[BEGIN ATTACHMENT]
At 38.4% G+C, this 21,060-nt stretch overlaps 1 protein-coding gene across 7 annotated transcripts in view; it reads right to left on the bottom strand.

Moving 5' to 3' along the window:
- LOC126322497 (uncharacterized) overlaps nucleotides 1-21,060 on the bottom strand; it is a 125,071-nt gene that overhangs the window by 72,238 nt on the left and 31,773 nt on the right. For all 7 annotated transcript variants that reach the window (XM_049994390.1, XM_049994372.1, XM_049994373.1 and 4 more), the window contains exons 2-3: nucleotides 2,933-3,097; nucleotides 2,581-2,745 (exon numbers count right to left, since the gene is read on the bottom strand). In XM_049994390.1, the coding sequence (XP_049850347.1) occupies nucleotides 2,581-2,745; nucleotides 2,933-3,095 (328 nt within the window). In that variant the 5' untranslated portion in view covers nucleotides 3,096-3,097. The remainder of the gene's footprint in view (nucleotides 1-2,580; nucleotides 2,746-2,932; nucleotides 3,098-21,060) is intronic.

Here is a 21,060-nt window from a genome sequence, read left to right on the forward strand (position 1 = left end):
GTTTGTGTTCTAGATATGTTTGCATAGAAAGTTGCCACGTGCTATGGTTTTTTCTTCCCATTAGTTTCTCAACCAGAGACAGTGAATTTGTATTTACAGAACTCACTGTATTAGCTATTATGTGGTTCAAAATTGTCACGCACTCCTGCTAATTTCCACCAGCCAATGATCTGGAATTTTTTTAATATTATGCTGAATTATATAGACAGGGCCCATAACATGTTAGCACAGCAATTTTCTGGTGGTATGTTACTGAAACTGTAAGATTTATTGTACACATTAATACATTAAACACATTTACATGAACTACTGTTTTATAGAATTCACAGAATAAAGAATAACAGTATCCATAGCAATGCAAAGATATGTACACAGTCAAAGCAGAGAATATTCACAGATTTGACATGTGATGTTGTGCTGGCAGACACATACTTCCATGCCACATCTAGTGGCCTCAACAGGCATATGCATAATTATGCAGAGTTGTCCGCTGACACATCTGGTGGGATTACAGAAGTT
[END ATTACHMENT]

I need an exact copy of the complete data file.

At 38.4% G+C, this 21,060-nt stretch overlaps 1 protein-coding gene across 7 annotated transcripts in view; it reads right to left on the bottom strand.

Moving 5' to 3' along the window:
- LOC126322497 (uncharacterized) overlaps nucleotides 1-21,060 on the bottom strand; it is a 125,071-nt gene that overhangs the window by 72,238 nt on the left and 31,773 nt on the right. For all 7 annotated transcript variants that reach the window (XM_049994390.1, XM_049994372.1, XM_049994373.1 and 4 more), the window contains exons 2-3: nucleotides 2,933-3,097; nucleotides 2,581-2,745 (exon numbers count right to left, since the gene is read on the bottom strand). In XM_049994390.1, the coding sequence (XP_049850347.1) occupies nucleotides 2,581-2,745; nucleotides 2,933-3,095 (328 nt within the window). In that variant the 5' untranslated portion in view covers nucleotides 3,096-3,097. The remainder of the gene's footprint in view (nucleotides 1-2,580; nucleotides 2,746-2,932; nucleotides 3,098-21,060) is intronic.

Here is a 21,060-nt window from a genome sequence, read left to right on the forward strand (position 1 = left end):
GTTTGTGTTCTAGATATGTTTGCATAGAAAGTTGCCACGTGCTATGGTTTTTTCTTCCCATTAGTTTCTCAACCAGAGACAGTGAATTTGTATTTACAGAACTCACTGTATTAGCTATTATGTGGTTCAAAATTGTCACGCACTCCTGCTAATTTCCACCAGCCAATGATCTGGAATTTTTTTAATATTATGCTGAATTATATAGACAGGGCCCATAACATGTTAGCACAGCAATTTTCTGGTGGTATGTTACTGAAACTGTAAGATTTATTGTACACATTAATACATTAAACACATTTACATGAACTACTGTTTTATAGAATTCACAGAATAAAGAATAACAGTATCCATAGCAATGCAAAGATATGTACACAGTCAAAGCAGAGAATATTCACAGATTTGACATGTGATGTTGTGCTGGCAGACACATACTTCCATGCCACATCTAGTGGCCTCAACAGGCATATGCATAATTATGCAGAGTTGTCCGCTGACACATCTGGTGGGATTACAGAAGTT